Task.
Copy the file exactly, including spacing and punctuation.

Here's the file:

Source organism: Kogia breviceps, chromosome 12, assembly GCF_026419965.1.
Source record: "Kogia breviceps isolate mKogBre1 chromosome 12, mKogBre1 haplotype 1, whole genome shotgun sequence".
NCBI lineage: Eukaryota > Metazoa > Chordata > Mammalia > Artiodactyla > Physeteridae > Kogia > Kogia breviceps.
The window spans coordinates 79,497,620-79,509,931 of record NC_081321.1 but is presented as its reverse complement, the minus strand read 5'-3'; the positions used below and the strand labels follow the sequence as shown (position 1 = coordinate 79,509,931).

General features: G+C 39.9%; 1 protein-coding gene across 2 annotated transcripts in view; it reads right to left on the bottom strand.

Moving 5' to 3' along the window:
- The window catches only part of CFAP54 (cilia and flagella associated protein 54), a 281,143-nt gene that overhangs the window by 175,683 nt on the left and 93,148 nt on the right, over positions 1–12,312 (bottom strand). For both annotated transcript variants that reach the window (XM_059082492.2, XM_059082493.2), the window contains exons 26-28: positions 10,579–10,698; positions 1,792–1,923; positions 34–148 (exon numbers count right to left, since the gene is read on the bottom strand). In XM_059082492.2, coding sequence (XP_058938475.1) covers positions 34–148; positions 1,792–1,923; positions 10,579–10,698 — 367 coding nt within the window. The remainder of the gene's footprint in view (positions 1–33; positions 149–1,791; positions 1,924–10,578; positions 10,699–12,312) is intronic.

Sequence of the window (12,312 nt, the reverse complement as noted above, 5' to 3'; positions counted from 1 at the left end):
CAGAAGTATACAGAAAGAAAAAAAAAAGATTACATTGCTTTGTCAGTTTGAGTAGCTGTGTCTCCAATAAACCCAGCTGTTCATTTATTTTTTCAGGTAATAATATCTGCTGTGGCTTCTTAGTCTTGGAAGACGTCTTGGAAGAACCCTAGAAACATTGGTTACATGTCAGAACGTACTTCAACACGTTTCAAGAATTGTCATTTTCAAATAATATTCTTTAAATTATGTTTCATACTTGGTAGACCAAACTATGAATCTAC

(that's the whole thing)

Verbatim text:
Source organism: Kogia breviceps, chromosome 12, assembly GCF_026419965.1.
Source record: "Kogia breviceps isolate mKogBre1 chromosome 12, mKogBre1 haplotype 1, whole genome shotgun sequence".
NCBI lineage: Eukaryota > Metazoa > Chordata > Mammalia > Artiodactyla > Physeteridae > Kogia > Kogia breviceps.
The window spans coordinates 79,497,620-79,509,931 of record NC_081321.1 but is presented as its reverse complement, the minus strand read 5'-3'; the positions used below and the strand labels follow the sequence as shown (position 1 = coordinate 79,509,931).

General features: G+C 39.9%; 1 protein-coding gene across 2 annotated transcripts in view; it reads right to left on the bottom strand.

Moving 5' to 3' along the window:
- The window catches only part of CFAP54 (cilia and flagella associated protein 54), a 281,143-nt gene that overhangs the window by 175,683 nt on the left and 93,148 nt on the right, over positions 1–12,312 (bottom strand). For both annotated transcript variants that reach the window (XM_059082492.2, XM_059082493.2), the window contains exons 26-28: positions 10,579–10,698; positions 1,792–1,923; positions 34–148 (exon numbers count right to left, since the gene is read on the bottom strand). In XM_059082492.2, coding sequence (XP_058938475.1) covers positions 34–148; positions 1,792–1,923; positions 10,579–10,698 — 367 coding nt within the window. The remainder of the gene's footprint in view (positions 1–33; positions 149–1,791; positions 1,924–10,578; positions 10,699–12,312) is intronic.

Sequence of the window (12,312 nt, the reverse complement as noted above, 5' to 3'; positions counted from 1 at the left end):
CAGAAGTATACAGAAAGAAAAAAAAAAGATTACATTGCTTTGTCAGTTTGAGTAGCTGTGTCTCCAATAAACCCAGCTGTTCATTTATTTTTTCAGGTAATAATATCTGCTGTGGCTTCTTAGTCTTGGAAGACGTCTTGGAAGAACCCTAGAAACATTGGTTACATGTCAGAACGTACTTCAACACGTTTCAAGAATTGTCATTTTCAAATAATATTCTTTAAATTATGTTTCATACTTGGTAGACCAAACTATGAATCTAC